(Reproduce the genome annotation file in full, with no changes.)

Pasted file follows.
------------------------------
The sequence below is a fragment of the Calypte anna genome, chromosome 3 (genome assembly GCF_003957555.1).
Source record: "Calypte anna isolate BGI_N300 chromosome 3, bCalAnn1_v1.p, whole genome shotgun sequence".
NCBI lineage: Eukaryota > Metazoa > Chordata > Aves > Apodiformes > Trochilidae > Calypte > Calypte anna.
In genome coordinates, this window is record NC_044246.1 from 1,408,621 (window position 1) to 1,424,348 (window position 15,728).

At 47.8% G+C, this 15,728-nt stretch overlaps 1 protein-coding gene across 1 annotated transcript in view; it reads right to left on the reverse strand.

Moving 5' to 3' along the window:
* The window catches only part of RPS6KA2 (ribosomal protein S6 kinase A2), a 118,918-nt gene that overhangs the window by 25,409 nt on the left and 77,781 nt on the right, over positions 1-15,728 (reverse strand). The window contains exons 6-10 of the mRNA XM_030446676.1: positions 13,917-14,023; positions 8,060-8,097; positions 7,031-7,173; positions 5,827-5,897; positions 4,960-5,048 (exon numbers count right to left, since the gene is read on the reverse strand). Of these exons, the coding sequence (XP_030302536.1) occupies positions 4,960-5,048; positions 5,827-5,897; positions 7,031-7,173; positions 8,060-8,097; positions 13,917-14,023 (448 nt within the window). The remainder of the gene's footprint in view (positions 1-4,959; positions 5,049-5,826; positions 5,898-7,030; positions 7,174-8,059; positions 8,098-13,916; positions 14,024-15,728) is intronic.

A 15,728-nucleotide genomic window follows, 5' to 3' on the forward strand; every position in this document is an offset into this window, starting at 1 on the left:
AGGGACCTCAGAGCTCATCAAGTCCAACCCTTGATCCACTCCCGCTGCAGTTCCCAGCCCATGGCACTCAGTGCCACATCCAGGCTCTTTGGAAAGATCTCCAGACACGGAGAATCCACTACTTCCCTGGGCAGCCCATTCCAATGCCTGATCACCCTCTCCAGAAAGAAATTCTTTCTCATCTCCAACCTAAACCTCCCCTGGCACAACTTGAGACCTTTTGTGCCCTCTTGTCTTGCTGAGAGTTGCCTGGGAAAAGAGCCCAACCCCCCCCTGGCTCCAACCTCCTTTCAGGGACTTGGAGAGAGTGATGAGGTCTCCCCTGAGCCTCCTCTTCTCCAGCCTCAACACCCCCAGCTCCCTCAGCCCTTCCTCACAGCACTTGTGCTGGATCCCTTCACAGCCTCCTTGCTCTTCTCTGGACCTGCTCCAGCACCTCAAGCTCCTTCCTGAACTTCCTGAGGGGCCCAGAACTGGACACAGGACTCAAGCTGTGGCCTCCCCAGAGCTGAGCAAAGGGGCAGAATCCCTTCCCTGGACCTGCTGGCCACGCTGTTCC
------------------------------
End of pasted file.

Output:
The sequence below is a fragment of the Calypte anna genome, chromosome 3 (genome assembly GCF_003957555.1).
Source record: "Calypte anna isolate BGI_N300 chromosome 3, bCalAnn1_v1.p, whole genome shotgun sequence".
NCBI lineage: Eukaryota > Metazoa > Chordata > Aves > Apodiformes > Trochilidae > Calypte > Calypte anna.
In genome coordinates, this window is record NC_044246.1 from 1,408,621 (window position 1) to 1,424,348 (window position 15,728).

At 47.8% G+C, this 15,728-nt stretch overlaps 1 protein-coding gene across 1 annotated transcript in view; it reads right to left on the reverse strand.

Moving 5' to 3' along the window:
* The window catches only part of RPS6KA2 (ribosomal protein S6 kinase A2), a 118,918-nt gene that overhangs the window by 25,409 nt on the left and 77,781 nt on the right, over positions 1-15,728 (reverse strand). The window contains exons 6-10 of the mRNA XM_030446676.1: positions 13,917-14,023; positions 8,060-8,097; positions 7,031-7,173; positions 5,827-5,897; positions 4,960-5,048 (exon numbers count right to left, since the gene is read on the reverse strand). Of these exons, the coding sequence (XP_030302536.1) occupies positions 4,960-5,048; positions 5,827-5,897; positions 7,031-7,173; positions 8,060-8,097; positions 13,917-14,023 (448 nt within the window). The remainder of the gene's footprint in view (positions 1-4,959; positions 5,049-5,826; positions 5,898-7,030; positions 7,174-8,059; positions 8,098-13,916; positions 14,024-15,728) is intronic.

A 15,728-nucleotide genomic window follows, 5' to 3' on the forward strand; every position in this document is an offset into this window, starting at 1 on the left:
AGGGACCTCAGAGCTCATCAAGTCCAACCCTTGATCCACTCCCGCTGCAGTTCCCAGCCCATGGCACTCAGTGCCACATCCAGGCTCTTTGGAAAGATCTCCAGACACGGAGAATCCACTACTTCCCTGGGCAGCCCATTCCAATGCCTGATCACCCTCTCCAGAAAGAAATTCTTTCTCATCTCCAACCTAAACCTCCCCTGGCACAACTTGAGACCTTTTGTGCCCTCTTGTCTTGCTGAGAGTTGCCTGGGAAAAGAGCCCAACCCCCCCCTGGCTCCAACCTCCTTTCAGGGACTTGGAGAGAGTGATGAGGTCTCCCCTGAGCCTCCTCTTCTCCAGCCTCAACACCCCCAGCTCCCTCAGCCCTTCCTCACAGCACTTGTGCTGGATCCCTTCACAGCCTCCTTGCTCTTCTCTGGACCTGCTCCAGCACCTCAAGCTCCTTCCTGAACTTCCTGAGGGGCCCAGAACTGGACACAGGACTCAAGCTGTGGCCTCCCCAGAGCTGAGCAAAGGGGCAGAATCCCTTCCCTGGACCTGCTGGCCACGCTGTTCC